Situated on the banks of the Miramichi River, an intriguing stone building with a cupola on top now serves as a church hall for St. Samuel’s Parish. This structure was initially a Seamen’s Hospital, completed in 1830 and built by the British Admiralty.
The marine hospital aimed to provide care for indigent, sick, or disabled seamen, most of whom worked in the timber trade along the Miramichi River. Before the hospital’s construction, sailors were housed in private homes, with expenses covered by a Seamen’s Fund established through a tax on incoming vessels.
The hospital proposal was met with mixed opinions. Some considered it a “trophy of our folly and extravagance,” while others believed it would symbolize the community’s humanity and the extent of its commerce. In 1830, the hospital opened under Dr. Alexander Key’s direction, and other doctors joined him in the following years.
In 1849, the hospital had thirty patients, some staying for up to a year. According to a 1957 newspaper article by Mrs. Nora Galloway, many sailors carved model ships during their stay, which they placed in glass bottles. Some of these artifacts were still in existence at the time of her writing and may still be today.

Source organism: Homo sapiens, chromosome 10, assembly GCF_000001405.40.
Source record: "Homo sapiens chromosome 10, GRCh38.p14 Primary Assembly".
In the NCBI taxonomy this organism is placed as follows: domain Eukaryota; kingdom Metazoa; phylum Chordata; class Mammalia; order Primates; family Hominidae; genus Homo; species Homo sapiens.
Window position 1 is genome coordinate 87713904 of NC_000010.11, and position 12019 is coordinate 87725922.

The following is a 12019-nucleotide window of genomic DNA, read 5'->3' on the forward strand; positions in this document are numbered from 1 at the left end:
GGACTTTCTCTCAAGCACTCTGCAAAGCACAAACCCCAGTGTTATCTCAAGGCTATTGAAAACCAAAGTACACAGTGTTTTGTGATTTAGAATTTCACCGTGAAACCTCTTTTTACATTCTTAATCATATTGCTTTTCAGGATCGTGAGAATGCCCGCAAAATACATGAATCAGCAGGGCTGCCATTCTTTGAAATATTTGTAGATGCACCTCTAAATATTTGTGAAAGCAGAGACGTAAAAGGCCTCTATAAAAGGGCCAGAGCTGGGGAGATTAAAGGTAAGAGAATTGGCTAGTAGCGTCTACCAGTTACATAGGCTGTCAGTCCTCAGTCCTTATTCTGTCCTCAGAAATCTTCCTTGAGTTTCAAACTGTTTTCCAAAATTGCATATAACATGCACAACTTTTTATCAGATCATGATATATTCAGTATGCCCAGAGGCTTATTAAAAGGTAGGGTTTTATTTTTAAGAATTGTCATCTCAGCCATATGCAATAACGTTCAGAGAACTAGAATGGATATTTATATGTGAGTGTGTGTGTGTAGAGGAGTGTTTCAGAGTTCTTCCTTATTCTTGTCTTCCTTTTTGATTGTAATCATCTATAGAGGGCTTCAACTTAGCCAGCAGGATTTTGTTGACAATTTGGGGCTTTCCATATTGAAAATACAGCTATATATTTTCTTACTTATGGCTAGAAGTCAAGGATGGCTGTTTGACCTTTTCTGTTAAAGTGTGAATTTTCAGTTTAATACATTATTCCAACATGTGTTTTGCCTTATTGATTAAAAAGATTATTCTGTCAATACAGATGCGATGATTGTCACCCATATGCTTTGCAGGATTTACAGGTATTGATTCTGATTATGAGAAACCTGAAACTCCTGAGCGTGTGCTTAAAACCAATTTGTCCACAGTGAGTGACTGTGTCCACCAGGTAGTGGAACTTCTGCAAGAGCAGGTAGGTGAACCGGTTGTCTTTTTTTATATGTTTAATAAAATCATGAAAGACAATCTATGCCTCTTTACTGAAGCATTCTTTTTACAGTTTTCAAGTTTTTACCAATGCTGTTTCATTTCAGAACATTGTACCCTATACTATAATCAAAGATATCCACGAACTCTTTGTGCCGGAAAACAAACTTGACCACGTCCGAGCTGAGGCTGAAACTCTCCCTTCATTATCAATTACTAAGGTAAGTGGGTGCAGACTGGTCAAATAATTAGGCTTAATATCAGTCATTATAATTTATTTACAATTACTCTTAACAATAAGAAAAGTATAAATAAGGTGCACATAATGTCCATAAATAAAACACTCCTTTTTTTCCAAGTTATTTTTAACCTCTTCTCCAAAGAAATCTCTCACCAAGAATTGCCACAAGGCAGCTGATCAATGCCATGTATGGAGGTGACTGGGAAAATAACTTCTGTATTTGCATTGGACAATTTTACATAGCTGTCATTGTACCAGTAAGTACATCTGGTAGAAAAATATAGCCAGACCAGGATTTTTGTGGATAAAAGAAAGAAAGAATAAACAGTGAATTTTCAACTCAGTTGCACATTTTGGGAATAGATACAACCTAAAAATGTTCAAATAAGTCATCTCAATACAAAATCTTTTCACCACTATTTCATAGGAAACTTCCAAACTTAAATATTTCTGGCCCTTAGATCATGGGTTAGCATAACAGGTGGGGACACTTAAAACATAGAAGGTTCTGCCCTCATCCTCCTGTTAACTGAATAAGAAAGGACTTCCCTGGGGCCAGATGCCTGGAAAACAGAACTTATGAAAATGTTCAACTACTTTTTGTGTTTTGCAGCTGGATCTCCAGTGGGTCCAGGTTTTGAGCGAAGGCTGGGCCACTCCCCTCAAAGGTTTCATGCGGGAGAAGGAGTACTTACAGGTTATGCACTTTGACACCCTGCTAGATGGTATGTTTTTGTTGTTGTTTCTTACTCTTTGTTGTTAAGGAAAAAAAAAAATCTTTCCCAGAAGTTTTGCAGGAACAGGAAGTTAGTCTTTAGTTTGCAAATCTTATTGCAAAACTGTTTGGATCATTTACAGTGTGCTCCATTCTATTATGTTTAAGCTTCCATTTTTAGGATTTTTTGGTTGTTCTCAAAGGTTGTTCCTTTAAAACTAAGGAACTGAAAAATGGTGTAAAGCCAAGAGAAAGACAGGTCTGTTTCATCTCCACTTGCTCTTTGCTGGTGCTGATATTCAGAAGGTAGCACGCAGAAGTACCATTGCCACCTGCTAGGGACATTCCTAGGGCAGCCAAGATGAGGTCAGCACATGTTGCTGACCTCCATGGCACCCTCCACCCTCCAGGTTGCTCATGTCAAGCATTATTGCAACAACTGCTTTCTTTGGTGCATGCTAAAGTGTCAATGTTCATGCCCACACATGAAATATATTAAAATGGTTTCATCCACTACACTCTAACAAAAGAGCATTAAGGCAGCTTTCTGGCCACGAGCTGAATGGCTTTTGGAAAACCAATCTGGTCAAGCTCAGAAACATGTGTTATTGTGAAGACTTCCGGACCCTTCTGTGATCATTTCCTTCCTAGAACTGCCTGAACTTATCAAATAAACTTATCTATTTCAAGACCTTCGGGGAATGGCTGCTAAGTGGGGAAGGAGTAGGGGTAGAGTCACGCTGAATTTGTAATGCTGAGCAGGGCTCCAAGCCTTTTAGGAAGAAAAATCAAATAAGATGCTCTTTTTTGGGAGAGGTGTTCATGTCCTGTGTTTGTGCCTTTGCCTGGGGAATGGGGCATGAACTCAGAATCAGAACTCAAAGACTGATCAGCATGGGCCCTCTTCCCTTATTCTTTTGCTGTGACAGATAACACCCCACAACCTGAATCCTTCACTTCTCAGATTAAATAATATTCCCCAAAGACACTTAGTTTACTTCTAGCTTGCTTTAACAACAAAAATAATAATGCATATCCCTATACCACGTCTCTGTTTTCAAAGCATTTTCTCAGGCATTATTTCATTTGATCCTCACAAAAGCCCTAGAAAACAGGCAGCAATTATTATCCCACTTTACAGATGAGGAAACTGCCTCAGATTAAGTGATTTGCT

The Seamen’s Hospital closed in 1921, with arrangements made for treating ill sailors at Hotel Dieu Hospital in Chatham. In 1923, St. Samuel’s Parish purchased the old hospital from the federal government for a reported $3,000. The building now serves various parish functions, including religion classes and card parties.
The interior showcases excellent workmanship, with roof-supporting beams shaped like those on a ship’s hull and an inverted ship-like roof. The original doors, doorknobs, and windows remain intact, while fireplaces have been replaced with furnaces. The structure was designated a National Historic Site of Canada in 1989, making it the oldest surviving marine hospital in the country.
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